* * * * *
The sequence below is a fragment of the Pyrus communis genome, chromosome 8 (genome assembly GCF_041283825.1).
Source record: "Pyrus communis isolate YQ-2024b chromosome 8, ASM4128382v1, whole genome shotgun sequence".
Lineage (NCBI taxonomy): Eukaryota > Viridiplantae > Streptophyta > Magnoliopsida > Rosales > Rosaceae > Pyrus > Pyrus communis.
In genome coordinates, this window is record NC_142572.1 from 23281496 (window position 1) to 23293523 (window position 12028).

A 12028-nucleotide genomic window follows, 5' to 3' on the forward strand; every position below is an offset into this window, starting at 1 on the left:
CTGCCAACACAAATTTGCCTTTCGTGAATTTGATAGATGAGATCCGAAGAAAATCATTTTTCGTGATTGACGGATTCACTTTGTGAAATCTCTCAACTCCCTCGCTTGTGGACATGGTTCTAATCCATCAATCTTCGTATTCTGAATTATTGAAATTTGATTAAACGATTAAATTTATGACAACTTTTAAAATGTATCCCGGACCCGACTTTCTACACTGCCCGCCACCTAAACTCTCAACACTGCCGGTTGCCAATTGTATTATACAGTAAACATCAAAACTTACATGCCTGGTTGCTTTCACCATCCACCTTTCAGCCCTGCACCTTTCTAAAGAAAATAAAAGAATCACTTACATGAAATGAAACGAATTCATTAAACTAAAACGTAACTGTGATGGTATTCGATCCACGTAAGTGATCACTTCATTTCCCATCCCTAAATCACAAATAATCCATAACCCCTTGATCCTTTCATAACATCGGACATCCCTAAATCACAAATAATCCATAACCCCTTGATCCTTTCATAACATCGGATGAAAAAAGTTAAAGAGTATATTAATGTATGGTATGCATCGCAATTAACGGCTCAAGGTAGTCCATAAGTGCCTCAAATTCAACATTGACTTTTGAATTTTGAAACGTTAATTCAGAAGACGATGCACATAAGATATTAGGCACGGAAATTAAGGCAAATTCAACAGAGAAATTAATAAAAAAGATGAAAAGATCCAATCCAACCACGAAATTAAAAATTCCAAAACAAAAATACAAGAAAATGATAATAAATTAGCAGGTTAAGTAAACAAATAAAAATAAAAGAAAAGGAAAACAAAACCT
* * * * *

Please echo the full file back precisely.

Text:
The sequence below is a fragment of the Pyrus communis genome, chromosome 8 (genome assembly GCF_041283825.1).
Source record: "Pyrus communis isolate YQ-2024b chromosome 8, ASM4128382v1, whole genome shotgun sequence".
Lineage (NCBI taxonomy): Eukaryota > Viridiplantae > Streptophyta > Magnoliopsida > Rosales > Rosaceae > Pyrus > Pyrus communis.
In genome coordinates, this window is record NC_142572.1 from 23281496 (window position 1) to 23293523 (window position 12028).

A 12028-nucleotide genomic window follows, 5' to 3' on the forward strand; every position below is an offset into this window, starting at 1 on the left:
CTGCCAACACAAATTTGCCTTTCGTGAATTTGATAGATGAGATCCGAAGAAAATCATTTTTCGTGATTGACGGATTCACTTTGTGAAATCTCTCAACTCCCTCGCTTGTGGACATGGTTCTAATCCATCAATCTTCGTATTCTGAATTATTGAAATTTGATTAAACGATTAAATTTATGACAACTTTTAAAATGTATCCCGGACCCGACTTTCTACACTGCCCGCCACCTAAACTCTCAACACTGCCGGTTGCCAATTGTATTATACAGTAAACATCAAAACTTACATGCCTGGTTGCTTTCACCATCCACCTTTCAGCCCTGCACCTTTCTAAAGAAAATAAAAGAATCACTTACATGAAATGAAACGAATTCATTAAACTAAAACGTAACTGTGATGGTATTCGATCCACGTAAGTGATCACTTCATTTCCCATCCCTAAATCACAAATAATCCATAACCCCTTGATCCTTTCATAACATCGGACATCCCTAAATCACAAATAATCCATAACCCCTTGATCCTTTCATAACATCGGATGAAAAAAGTTAAAGAGTATATTAATGTATGGTATGCATCGCAATTAACGGCTCAAGGTAGTCCATAAGTGCCTCAAATTCAACATTGACTTTTGAATTTTGAAACGTTAATTCAGAAGACGATGCACATAAGATATTAGGCACGGAAATTAAGGCAAATTCAACAGAGAAATTAATAAAAAAGATGAAAAGATCCAATCCAACCACGAAATTAAAAATTCCAAAACAAAAATACAAGAAAATGATAATAAATTAGCAGGTTAAGTAAACAAATAAAAATAAAAGAAAAGGAAAACAAAACCT